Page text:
Then the storm hit. Heavy rain hammered their faces. They weren't sure how long it lasted; they began to lose track of time. "

Ham said, "We started talking about our families, the things we had done early in life. Kevin had lived in Australia and so had I, so we talked about that and motorbikes. But not in an 'I'm going to die' way. I never thought about dying because we weren't hurt. We knew where we were and we were quite buoyant because I had a dry suit on and Kevin had a new wetsuit on. Then you have your BCD, so you're not going to sink."

"Kevin had a snorkel so he could breathe, but I didn't have one, so a lot of the time I was actually breathing in salt water."

The two did have a moment of panic, however, when they spotted a fin in the water. Much to their relief, it turned out to be a dolphin. And, they were also greeted by a seal during the night, which seemed to be as startled by them as they were by it.

There were dashes of hope throughout the night. Ham had blown up his safety sausage and put his torch inside it to create a signal to capture the attention of the fishing and passenger boats. A ferry started heading toward them, but their hopes were doused as Ham's torch went out.

"They turned the boat around to come toward us, but my torch got wet, so that was an end to that," he said. "You just carry on floating . . . there's not much you can do."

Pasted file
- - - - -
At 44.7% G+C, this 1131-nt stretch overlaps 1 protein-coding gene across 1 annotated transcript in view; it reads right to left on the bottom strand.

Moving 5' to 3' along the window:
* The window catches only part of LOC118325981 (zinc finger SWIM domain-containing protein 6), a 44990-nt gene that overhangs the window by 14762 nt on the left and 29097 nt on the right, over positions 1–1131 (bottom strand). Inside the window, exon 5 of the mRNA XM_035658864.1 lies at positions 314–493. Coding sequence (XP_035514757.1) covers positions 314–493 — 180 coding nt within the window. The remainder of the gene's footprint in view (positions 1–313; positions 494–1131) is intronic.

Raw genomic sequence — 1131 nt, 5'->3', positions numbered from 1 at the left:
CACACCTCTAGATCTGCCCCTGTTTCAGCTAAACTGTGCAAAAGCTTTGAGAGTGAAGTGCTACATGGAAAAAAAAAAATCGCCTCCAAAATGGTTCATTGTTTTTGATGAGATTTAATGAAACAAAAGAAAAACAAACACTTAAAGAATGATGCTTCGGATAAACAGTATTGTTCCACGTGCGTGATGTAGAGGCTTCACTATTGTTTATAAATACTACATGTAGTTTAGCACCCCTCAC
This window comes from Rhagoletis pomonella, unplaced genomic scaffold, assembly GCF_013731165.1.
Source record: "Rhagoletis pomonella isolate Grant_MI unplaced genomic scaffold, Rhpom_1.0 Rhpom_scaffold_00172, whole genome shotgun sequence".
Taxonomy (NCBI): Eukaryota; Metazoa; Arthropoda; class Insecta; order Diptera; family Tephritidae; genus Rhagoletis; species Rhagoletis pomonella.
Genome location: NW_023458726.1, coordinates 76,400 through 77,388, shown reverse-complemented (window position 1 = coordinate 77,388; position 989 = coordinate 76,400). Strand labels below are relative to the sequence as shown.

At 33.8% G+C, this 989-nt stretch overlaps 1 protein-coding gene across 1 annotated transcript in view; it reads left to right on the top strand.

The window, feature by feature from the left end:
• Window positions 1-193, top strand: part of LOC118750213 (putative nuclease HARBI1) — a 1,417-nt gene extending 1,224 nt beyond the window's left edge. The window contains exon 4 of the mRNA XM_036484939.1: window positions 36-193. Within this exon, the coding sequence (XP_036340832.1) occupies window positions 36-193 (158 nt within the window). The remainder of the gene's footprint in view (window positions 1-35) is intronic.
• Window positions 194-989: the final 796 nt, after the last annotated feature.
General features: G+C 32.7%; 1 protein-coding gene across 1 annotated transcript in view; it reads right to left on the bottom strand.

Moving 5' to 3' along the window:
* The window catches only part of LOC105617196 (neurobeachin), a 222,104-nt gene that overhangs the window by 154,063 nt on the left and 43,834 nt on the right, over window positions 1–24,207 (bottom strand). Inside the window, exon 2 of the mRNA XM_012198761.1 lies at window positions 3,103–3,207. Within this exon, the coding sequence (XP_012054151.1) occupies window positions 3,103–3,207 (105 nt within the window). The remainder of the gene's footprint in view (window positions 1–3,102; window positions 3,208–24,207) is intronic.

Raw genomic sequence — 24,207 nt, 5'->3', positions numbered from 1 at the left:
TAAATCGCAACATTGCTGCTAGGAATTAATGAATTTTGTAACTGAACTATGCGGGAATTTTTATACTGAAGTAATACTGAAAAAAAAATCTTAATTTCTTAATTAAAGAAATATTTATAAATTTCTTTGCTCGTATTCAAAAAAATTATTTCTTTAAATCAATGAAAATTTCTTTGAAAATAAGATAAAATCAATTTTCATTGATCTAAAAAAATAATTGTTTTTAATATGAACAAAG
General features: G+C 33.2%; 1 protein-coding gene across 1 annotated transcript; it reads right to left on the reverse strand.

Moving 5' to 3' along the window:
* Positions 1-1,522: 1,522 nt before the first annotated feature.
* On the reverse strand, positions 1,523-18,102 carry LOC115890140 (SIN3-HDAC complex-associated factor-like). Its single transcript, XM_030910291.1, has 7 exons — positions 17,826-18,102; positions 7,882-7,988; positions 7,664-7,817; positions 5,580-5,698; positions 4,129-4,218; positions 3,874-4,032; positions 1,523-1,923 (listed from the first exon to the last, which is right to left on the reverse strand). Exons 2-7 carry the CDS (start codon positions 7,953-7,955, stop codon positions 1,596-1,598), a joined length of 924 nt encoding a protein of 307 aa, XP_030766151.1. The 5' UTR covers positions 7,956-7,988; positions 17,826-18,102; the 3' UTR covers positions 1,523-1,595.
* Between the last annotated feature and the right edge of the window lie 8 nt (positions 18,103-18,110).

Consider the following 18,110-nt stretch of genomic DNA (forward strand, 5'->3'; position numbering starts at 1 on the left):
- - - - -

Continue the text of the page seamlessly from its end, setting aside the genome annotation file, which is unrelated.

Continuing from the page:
The two were hit by another, much more ferocious storm during the night. "Kevin had a snorkel so he could breathe, but I didn't have one, so a lot of the time I was actually breathing in salt water," Ham said. "I did feel sick in the guts at one stage," he said.

And trying to stay awake was a "bit of a battle," Sim said.

They weren't sure how long the storm lasted, but by the time the sun rose, it was a beautiful day. With a renewed sense of hope, they were confident there would be lots of people out looking for them. They soon realized "there was nothing."

"The first couple hours we were waiting for something but nothing was happening and that's when I decided to start swimming away, and I found I was sort of gaining ground," Ham said. After a couple of hours swimming, Ham spotted a boat coming from the North Island.

"I saw the boat go past and I could see the people on the back of the boat, and I'm sure they were just having a cup of coffee, and I blew up my safety sausage. They got about 100 to 200 meters in front of me, and one of them spotted my safety sausage, something different out of the water, and they came back to investigate, and that's when they came across me," Ham said.

It was a feeling of absolute "elation," he said. "I was pretty excited because if that boat had gone, there was nothing else around.

"I got on the boat, and they were all old retired blokes coming over to the Marlborough Sound to go fishing for the day, and the first thing they gave me was a dried fruit cake and a cup of coffee," he said.

Meanwhile, Sim was still out at sea. After spotting him, they picked him up, and the crew on the boat radioed Search and Rescue, telling them they had found the missing divers. All the while, Search, and Rescue had been looking for bodies washed up along the shoreline.

Ham and Sim hopped on the Coastguard boat and were briefed on what was going to happen next. They bypassed the TV crews and crowds waiting for them at Picton marina and traveled back to Blenheim, Ham in a police car and Sim with his family.

Despite their harrowing ordeal, Ham and Sim remained committed divers. Within two weeks, they were back in the water.

- From an article in the
New Zealand Marlborough Express.